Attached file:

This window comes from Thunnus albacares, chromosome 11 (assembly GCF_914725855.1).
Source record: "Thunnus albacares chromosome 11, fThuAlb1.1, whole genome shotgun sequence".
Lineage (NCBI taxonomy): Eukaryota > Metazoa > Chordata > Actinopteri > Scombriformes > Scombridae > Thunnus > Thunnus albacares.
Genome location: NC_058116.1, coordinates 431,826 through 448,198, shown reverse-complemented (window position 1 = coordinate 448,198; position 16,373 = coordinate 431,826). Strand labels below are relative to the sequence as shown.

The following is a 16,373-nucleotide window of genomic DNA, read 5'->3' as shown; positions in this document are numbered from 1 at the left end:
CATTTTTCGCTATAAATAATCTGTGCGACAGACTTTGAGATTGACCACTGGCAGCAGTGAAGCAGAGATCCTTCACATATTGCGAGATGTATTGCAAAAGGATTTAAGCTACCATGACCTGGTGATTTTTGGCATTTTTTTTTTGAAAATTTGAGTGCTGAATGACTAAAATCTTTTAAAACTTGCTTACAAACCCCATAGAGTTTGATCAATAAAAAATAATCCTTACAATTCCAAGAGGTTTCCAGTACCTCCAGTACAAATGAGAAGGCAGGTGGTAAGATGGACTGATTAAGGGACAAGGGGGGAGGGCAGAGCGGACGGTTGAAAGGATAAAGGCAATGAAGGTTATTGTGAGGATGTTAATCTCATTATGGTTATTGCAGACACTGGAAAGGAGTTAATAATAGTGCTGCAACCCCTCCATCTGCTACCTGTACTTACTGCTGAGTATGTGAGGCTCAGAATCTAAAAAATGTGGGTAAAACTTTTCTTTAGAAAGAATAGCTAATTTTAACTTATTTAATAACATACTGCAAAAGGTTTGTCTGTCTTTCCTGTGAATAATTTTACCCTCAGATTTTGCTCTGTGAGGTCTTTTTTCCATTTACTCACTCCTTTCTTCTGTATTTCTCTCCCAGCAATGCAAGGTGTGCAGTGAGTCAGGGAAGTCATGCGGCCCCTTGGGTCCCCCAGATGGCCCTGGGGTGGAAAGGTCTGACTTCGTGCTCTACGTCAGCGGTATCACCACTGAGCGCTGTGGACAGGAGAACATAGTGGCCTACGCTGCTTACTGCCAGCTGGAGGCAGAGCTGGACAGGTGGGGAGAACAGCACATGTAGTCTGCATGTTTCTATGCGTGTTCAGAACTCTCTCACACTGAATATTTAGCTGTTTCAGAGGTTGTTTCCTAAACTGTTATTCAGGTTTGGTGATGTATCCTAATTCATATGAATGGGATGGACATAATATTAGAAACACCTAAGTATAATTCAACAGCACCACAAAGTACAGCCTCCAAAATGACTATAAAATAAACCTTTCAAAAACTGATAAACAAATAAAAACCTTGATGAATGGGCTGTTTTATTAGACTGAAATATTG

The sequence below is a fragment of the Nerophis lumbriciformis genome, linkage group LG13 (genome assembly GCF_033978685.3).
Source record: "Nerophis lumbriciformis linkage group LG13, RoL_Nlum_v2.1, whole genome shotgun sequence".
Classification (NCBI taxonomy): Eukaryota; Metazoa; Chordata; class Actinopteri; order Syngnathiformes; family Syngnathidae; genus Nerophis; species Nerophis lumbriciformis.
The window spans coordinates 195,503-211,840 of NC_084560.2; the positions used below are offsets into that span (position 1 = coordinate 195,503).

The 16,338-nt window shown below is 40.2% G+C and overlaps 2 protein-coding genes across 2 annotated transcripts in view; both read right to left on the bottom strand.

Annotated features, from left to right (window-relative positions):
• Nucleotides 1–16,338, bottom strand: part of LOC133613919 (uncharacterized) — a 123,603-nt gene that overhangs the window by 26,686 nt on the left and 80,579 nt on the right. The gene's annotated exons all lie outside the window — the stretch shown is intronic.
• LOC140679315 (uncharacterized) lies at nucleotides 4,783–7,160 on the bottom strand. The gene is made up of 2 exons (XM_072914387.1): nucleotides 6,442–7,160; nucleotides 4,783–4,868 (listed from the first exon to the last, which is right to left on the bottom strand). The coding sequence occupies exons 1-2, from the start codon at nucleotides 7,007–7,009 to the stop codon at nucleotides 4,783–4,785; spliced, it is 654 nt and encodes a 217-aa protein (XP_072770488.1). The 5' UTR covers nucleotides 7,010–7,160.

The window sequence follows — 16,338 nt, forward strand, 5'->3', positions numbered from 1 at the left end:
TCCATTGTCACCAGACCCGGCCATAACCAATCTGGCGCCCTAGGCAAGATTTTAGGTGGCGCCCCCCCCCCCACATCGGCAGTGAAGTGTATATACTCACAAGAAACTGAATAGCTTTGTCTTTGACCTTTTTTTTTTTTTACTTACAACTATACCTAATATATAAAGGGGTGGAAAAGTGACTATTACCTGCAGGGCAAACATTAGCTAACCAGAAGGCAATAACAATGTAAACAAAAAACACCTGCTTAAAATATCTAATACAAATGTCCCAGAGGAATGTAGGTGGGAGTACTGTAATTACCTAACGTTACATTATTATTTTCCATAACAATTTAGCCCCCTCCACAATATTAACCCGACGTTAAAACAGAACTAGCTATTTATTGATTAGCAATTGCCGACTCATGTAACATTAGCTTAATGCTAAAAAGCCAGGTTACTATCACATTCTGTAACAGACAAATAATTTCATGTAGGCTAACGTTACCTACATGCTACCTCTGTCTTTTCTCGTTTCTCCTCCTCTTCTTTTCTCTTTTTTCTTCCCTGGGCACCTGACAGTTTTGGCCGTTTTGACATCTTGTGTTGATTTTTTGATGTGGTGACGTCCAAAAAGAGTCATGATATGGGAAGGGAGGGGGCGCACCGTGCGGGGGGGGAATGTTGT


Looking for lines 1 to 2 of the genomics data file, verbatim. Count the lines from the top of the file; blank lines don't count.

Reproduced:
This window comes from Thunnus albacares, chromosome 11 (assembly GCF_914725855.1).
Source record: "Thunnus albacares chromosome 11, fThuAlb1.1, whole genome shotgun sequence".